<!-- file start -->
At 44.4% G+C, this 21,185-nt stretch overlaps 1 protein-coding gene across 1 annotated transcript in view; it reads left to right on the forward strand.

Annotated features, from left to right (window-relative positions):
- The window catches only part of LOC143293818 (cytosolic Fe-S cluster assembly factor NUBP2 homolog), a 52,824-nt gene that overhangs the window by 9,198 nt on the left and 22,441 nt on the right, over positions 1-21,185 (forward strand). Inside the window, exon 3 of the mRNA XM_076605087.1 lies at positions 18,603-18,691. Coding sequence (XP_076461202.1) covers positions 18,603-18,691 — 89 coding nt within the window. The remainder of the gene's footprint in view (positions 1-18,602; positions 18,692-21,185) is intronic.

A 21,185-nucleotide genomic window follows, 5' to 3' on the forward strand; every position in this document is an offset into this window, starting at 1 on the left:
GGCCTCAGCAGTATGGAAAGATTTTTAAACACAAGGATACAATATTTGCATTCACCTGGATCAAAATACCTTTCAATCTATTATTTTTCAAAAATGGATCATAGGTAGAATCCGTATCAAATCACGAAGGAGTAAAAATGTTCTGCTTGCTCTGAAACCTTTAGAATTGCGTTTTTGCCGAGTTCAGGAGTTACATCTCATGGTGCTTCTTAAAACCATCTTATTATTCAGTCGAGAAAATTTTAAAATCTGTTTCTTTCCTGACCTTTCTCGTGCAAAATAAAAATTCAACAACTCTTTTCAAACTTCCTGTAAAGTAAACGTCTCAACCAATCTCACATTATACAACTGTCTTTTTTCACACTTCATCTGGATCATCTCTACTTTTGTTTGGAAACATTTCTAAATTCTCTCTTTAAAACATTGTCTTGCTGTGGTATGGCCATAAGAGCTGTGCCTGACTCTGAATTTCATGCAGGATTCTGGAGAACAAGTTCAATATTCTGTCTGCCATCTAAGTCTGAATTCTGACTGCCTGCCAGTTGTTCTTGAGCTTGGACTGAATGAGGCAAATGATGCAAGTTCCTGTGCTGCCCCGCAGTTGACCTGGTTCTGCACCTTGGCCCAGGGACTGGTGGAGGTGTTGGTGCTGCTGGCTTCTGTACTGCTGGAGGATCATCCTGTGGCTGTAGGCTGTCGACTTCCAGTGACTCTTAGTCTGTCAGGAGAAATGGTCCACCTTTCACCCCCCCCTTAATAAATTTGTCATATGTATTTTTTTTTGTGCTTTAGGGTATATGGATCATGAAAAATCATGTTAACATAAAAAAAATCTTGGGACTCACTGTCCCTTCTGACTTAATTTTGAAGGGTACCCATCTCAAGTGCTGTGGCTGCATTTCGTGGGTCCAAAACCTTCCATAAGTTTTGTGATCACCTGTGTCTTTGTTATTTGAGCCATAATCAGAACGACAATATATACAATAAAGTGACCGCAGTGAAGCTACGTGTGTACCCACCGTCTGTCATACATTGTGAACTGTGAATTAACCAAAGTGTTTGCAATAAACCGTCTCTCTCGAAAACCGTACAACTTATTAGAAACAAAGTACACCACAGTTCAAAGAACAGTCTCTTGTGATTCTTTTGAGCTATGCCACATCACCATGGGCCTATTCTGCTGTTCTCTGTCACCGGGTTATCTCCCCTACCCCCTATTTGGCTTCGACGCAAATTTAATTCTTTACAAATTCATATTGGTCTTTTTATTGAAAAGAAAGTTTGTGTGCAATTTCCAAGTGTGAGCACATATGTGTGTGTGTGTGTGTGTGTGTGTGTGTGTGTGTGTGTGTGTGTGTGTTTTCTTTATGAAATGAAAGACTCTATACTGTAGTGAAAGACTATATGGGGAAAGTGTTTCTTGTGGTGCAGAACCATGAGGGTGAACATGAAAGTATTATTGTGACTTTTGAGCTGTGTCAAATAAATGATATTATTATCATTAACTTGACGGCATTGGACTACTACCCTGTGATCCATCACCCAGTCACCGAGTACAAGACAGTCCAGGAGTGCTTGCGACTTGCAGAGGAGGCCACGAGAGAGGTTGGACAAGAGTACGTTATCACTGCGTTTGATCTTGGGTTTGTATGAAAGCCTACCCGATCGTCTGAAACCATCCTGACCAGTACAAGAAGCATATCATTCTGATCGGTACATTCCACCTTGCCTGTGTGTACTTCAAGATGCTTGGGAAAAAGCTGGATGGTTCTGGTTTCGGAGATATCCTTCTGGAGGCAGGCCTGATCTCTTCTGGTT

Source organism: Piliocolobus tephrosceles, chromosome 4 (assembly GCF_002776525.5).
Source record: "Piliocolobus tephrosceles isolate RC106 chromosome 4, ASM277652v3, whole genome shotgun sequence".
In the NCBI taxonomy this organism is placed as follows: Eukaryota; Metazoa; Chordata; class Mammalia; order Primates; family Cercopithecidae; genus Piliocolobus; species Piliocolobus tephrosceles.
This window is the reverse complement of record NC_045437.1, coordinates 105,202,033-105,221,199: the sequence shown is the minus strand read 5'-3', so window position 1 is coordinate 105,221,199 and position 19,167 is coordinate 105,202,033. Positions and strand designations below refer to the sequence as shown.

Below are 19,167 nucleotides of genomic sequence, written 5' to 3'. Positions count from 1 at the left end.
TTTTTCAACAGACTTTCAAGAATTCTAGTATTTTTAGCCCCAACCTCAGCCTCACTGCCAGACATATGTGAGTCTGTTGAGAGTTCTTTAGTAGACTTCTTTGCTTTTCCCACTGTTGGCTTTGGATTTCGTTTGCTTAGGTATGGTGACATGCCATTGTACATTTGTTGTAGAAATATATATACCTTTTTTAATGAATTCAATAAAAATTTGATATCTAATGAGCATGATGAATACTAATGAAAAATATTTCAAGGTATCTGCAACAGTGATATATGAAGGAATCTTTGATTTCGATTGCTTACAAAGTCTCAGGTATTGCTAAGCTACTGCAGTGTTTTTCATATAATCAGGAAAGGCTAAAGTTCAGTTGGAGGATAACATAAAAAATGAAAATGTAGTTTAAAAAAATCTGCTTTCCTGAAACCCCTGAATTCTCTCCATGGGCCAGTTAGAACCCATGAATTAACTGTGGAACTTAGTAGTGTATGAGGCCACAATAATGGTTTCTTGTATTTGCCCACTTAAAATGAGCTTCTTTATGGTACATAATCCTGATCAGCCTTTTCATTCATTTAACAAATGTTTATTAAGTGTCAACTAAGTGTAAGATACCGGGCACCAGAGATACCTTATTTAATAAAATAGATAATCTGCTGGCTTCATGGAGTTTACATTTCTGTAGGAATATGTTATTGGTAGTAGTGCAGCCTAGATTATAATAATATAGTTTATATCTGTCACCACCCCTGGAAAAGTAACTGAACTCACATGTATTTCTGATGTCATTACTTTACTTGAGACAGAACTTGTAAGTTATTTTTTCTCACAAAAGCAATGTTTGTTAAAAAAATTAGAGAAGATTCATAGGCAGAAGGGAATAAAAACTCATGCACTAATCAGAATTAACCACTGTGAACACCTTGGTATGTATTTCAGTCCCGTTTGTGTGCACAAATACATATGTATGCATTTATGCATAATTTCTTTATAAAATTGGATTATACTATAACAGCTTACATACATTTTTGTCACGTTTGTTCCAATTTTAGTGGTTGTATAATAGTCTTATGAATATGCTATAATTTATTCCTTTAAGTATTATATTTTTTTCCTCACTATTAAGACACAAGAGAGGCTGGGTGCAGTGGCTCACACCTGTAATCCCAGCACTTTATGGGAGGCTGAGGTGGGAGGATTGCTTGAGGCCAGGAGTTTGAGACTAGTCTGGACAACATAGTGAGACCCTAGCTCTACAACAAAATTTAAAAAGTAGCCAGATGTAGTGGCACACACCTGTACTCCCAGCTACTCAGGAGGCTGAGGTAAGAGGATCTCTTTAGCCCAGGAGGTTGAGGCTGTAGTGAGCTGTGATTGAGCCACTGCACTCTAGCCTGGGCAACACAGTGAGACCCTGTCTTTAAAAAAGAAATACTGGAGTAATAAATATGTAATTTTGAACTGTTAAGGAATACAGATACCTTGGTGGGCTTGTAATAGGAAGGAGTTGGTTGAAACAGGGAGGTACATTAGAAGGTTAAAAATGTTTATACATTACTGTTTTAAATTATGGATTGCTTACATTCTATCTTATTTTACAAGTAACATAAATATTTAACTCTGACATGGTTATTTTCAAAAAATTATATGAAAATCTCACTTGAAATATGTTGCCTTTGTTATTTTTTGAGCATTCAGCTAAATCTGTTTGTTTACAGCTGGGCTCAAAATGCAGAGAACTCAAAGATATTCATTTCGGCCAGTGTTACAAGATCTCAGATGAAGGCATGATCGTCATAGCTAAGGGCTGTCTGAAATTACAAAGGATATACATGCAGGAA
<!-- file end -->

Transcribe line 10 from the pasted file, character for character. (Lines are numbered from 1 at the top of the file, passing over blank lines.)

Below are 19,167 nucleotides of genomic sequence, written 5' to 3'. Positions count from 1 at the left end.